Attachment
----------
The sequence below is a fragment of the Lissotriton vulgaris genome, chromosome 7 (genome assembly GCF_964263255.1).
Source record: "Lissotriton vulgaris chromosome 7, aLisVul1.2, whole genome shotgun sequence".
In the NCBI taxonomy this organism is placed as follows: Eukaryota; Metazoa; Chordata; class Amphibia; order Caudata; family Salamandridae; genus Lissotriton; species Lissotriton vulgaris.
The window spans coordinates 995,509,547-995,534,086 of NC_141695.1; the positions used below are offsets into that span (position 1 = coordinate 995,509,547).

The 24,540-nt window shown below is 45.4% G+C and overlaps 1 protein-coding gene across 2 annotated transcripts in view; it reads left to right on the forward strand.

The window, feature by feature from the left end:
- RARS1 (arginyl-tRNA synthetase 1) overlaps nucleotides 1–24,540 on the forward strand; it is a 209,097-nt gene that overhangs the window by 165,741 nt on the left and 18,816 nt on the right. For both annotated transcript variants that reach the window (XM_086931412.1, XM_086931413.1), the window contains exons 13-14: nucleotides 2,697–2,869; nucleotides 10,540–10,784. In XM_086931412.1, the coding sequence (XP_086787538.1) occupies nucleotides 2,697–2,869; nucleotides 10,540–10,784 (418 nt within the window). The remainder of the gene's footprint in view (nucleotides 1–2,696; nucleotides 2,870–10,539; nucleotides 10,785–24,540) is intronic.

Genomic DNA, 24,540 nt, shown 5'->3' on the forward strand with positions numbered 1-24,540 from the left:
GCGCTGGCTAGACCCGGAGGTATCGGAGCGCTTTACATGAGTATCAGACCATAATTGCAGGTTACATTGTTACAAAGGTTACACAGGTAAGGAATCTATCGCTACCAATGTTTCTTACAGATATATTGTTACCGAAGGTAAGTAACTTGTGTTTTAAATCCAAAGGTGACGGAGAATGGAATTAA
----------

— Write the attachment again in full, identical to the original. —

The sequence below is a fragment of the Lissotriton vulgaris genome, chromosome 7 (genome assembly GCF_964263255.1).
Source record: "Lissotriton vulgaris chromosome 7, aLisVul1.2, whole genome shotgun sequence".
In the NCBI taxonomy this organism is placed as follows: Eukaryota; Metazoa; Chordata; class Amphibia; order Caudata; family Salamandridae; genus Lissotriton; species Lissotriton vulgaris.
The window spans coordinates 995,509,547-995,534,086 of NC_141695.1; the positions used below are offsets into that span (position 1 = coordinate 995,509,547).

The 24,540-nt window shown below is 45.4% G+C and overlaps 1 protein-coding gene across 2 annotated transcripts in view; it reads left to right on the forward strand.

The window, feature by feature from the left end:
- RARS1 (arginyl-tRNA synthetase 1) overlaps nucleotides 1–24,540 on the forward strand; it is a 209,097-nt gene that overhangs the window by 165,741 nt on the left and 18,816 nt on the right. For both annotated transcript variants that reach the window (XM_086931412.1, XM_086931413.1), the window contains exons 13-14: nucleotides 2,697–2,869; nucleotides 10,540–10,784. In XM_086931412.1, the coding sequence (XP_086787538.1) occupies nucleotides 2,697–2,869; nucleotides 10,540–10,784 (418 nt within the window). The remainder of the gene's footprint in view (nucleotides 1–2,696; nucleotides 2,870–10,539; nucleotides 10,785–24,540) is intronic.

Genomic DNA, 24,540 nt, shown 5'->3' on the forward strand with positions numbered 1-24,540 from the left:
GCGCTGGCTAGACCCGGAGGTATCGGAGCGCTTTACATGAGTATCAGACCATAATTGCAGGTTACATTGTTACAAAGGTTACACAGGTAAGGAATCTATCGCTACCAATGTTTCTTACAGATATATTGTTACCGAAGGTAAGTAACTTGTGTTTTAAATCCAAAGGTGACGGAGAATGGAATTAA